I finished changing over my closets today. It is something that still feels a little odd after so many seasonless years in sunny San Diego. While I welcome the change and am rather enjoying the need to wrap myself in cozy sweaters once again it also feels harder this year. This past spring and summer were quite transformative and by packing away all of the clothes I wore during that time I am admitting that it is time to not only change my clothes, but my life. I am now faced with the very real reality that I must now do something with all of those transformations. I must now put into action what I learned.
Change has never been my forte. Okay, I downright hate it, well except for when the oppressive heat of summer changes into the crisp cool air of autumn. I have been actively working to accept change and not freaking out over every minor detail, every minor shift or sway, but I am still very much a work in progress. When I was a child the doorknob on my bedroom door had to be replaced. I had gotten locked into my room because the doorknob had broken. I basically had to climb out of my bedroom window to get out while the whole doorknob issue got resolved. Long story short, I got a drastically different new doorknob. Never mind the old one had broken in a locked position holding me captive in my own room. I wanted it back. I hated the new doorknob. There was nothing wrong with it, and it didn’t randomly make me a prisoner by breaking, but it looked nothing like the old one. It felt nothing like the old one when I wrapped my hand around it. It was a change. I recently relived this moment all over again when my kitchen sink sprung a leak. After a dreadfully long day of multiple plumbers trying to stop water from spouting from my kitchen sink I wound up with a new sink and piping underneath. Now the piping I do not have to look at daily and there is a bunch of stuff under there to distract me when I do peek. The actual sink however gets used daily. And well, I missed my old sink, even though the new one is almost identical. Okay, I admit it, I still miss it sometimes. The new one just isn’t the same. Change. Both of these stories are about change. Minor, yes, but change all the same. And really, if we want to tease things apart a doorknob and a sink are not so minor considering they get used daily. Okay, I digress, and I have now demonstrated how painfully hard change is for me. I am still talking about a new doorknob I got when I was eight for crying out loud.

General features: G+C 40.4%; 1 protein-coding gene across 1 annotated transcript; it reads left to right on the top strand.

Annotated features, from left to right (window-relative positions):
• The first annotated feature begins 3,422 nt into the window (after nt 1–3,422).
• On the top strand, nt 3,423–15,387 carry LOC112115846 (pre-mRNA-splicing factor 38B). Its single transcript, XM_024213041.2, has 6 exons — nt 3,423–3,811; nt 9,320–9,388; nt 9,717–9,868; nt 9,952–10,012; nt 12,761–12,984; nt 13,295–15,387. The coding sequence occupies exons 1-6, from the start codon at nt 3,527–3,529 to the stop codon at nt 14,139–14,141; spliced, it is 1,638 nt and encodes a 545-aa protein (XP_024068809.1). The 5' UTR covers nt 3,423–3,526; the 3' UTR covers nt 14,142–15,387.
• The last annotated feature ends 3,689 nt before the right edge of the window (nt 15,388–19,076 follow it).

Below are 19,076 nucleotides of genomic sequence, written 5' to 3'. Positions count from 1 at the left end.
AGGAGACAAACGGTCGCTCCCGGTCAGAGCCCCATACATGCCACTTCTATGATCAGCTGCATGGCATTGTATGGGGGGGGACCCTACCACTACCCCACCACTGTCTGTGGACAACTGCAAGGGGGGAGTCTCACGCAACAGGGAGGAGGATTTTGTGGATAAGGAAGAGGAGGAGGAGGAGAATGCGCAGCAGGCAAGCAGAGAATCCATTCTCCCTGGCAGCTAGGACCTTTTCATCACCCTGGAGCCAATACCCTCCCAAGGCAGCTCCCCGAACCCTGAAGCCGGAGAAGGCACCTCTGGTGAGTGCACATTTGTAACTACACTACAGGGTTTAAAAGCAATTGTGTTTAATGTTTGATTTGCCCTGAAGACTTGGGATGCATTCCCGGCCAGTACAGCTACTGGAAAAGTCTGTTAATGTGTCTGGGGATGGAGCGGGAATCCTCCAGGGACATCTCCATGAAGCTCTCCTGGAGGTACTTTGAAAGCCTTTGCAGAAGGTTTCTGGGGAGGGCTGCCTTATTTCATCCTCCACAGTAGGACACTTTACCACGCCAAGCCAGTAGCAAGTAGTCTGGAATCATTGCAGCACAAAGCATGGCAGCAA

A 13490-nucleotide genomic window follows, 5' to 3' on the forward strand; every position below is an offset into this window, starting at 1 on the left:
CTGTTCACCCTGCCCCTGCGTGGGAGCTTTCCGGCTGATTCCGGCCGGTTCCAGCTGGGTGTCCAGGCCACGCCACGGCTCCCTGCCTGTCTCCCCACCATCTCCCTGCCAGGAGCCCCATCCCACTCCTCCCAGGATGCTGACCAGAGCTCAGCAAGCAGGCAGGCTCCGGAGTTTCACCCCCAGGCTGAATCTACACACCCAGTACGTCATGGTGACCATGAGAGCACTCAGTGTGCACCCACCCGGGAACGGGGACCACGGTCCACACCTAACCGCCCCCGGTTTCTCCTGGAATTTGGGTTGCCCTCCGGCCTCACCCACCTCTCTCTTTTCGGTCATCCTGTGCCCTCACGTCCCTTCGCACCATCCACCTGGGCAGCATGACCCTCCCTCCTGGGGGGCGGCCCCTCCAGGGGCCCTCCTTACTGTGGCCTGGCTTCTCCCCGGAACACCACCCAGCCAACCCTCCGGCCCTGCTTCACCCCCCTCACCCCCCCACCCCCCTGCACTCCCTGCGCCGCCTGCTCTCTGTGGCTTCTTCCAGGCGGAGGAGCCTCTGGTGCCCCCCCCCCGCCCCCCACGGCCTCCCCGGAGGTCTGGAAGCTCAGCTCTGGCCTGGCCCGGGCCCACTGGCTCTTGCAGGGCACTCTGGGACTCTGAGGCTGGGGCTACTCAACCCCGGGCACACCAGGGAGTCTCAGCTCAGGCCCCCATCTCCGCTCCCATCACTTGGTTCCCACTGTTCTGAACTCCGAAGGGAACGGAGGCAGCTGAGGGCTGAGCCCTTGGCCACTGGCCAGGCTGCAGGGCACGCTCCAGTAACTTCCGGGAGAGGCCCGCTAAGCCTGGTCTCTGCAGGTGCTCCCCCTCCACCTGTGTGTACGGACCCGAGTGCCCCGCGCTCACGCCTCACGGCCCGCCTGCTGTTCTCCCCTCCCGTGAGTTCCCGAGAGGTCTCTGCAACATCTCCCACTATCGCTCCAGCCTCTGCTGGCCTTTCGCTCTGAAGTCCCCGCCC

So here I am, a grown woman complaining about change and ruminating on the fact that twenty-two years ago I got a new doorknob and a few months ago I got a new kitchen sink. I’ve got a tough life I know, all over the world children are starving to death, people are dying in senseless wars, and many, many other unfair atrocities and here I am, complaining that not only did I have a doorknob and a kitchen sink to break, but the means with which to have them replaced. I lead a rough life, it’s true. The changes it is time to make in my life go far beyond a doorknob or sink. The feelings are the same though. There is fear and resistance. Even when the old is broken, I still cling to it, because it is familiar. It could be worse. It could be worse than being trapped in your own room or having water spout all over your kitchen. I have recently returned to Pema Chodron’s book When Things Fall Apart. I will leave you with two quotes that seem pertinent right now.
“We are given changes all the time. We can either cling to security, or we can let ourselves feel exposed…”
“To think that we can finally get it all together is unrealistic. To seek for some lasting security is futile.”